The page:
The young aviator looked down into the woman’s upward turned eyes, saw her tremble a bit in the winter moonlight despite the fact that she was wearing his heavy motorcycle jacket, thick cowhide over a quilted lining. Too large for her slender frame, but still carrying his own body heat – he’d only just passed it over to her. He would have liked to take her somewhere inside, to see if the trembling went away. Or if it didn’t. But there wasn’t any inside space that they could communally share – it was just the way things were. They remained outside on the quiet street, their breathing sending out little puffs of fog that rose up to join the thin cirrus clouds scudding overhead.
A line of tension ran between them, something with a familiar shape that could not yet be named. They had only just met. She did not know him well. He believed she wanted to.
“What do you want,” she asked him. “Most of all.”
He turned away, looked up into the moon, the light blanching his face as her eyes adjusted to the darkness. His pupils narrowing. A young man still, despite the crow’s feet just beginning to show at the corners of his eyes. Too many hours squinting into the sun or into the gloom, trying to pierce the distance, gain that first tally-ho. To have an advantage at the merge.
He blew out another soft breath, the fog swirling, rising, fading. The moment stretched as he considered her question, and his answer. Most of them women he had met in his life would never have understood his response and the desperate desire behind it, but she too was a fighter pilot. He could tell her what he really wanted, and not what he presumed that she wanted to hear.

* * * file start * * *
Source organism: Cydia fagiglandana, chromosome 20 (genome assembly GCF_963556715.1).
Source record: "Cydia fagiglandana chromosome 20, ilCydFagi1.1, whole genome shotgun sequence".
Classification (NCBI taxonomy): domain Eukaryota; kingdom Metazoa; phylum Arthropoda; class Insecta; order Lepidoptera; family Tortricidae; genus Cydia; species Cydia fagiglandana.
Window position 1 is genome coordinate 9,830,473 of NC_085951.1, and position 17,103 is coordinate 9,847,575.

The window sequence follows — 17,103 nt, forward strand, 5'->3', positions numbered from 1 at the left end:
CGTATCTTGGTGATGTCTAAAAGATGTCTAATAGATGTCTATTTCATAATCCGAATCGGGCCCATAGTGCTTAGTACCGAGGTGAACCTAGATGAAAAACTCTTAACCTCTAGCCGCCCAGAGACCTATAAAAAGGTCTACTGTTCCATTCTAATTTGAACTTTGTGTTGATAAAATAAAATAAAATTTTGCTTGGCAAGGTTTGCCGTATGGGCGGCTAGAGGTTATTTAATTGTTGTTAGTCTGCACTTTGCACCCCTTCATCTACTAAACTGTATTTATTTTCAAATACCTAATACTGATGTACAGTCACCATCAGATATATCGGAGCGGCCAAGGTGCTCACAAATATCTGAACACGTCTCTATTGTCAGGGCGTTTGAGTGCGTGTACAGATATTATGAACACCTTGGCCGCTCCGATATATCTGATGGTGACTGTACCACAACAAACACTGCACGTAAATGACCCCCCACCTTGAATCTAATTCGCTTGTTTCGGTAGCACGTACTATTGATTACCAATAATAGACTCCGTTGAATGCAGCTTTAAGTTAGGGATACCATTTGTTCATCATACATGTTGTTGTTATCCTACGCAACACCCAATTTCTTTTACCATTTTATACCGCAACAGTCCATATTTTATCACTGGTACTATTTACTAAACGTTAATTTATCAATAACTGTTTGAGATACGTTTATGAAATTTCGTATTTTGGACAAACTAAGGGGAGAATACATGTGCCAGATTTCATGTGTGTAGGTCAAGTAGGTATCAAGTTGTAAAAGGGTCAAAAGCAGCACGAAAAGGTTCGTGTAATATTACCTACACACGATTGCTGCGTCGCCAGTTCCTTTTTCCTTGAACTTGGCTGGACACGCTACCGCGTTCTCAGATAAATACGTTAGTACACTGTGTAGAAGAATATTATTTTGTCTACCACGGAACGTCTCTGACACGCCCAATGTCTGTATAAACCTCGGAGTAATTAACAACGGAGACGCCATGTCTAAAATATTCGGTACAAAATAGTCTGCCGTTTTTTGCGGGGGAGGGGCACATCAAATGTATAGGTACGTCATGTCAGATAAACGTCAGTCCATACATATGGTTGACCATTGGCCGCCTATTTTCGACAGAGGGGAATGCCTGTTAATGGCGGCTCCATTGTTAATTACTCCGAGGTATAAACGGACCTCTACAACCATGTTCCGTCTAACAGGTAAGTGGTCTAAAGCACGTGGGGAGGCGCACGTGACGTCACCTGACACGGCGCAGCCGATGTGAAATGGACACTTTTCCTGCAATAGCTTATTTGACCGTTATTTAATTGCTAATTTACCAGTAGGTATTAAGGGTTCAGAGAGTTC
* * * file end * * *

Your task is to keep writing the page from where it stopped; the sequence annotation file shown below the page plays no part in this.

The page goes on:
He could see it in his mind’s eye, it played out like an old cinema reel he had seen a dozen times: He had just come off target, leading a two ship, the other man one he knew and trusted. Over his headset he would hear the voice of the E-2 mission commander calling a pop-up threat, too close to evade – a short range commit. The order quickly given and immediately obeyed, his formation snapping towards the threat like hounds coursing a hare, fingers racing through practiced maneuvers on the throttle and stick: Air-to-air radar mode selected, short-range radar sets commanded, the glittering sweeps of the electronic eye lancing through the diminishing space. The other strikers coming off target behind him. The voice of the anxious Hawkeye NFO in his headset, a hundred of miles back but in the thick of the fight: “Kill, bandits 340, 12, single group. Heavy.”
With a scattering of targets on his radar display, was it three, four? More? He’d call his wingman to join him in the low search block, “Meld 338, 10, low, sort azimuth.” The passing of an impatient moment. Another.
And then the missiles would fling themselves downrange almost of their own accord, thin wisps of smoke trailing the burning rocket motors, pointing the way to the inescapable fight. The miles clicking down like seconds. A fireball, two. Tally one survivor! Were the others? How many? Where? Eyeballs out, auto-acquisition modes commanded on the radar. Heads darting about wildly, eyes squinting.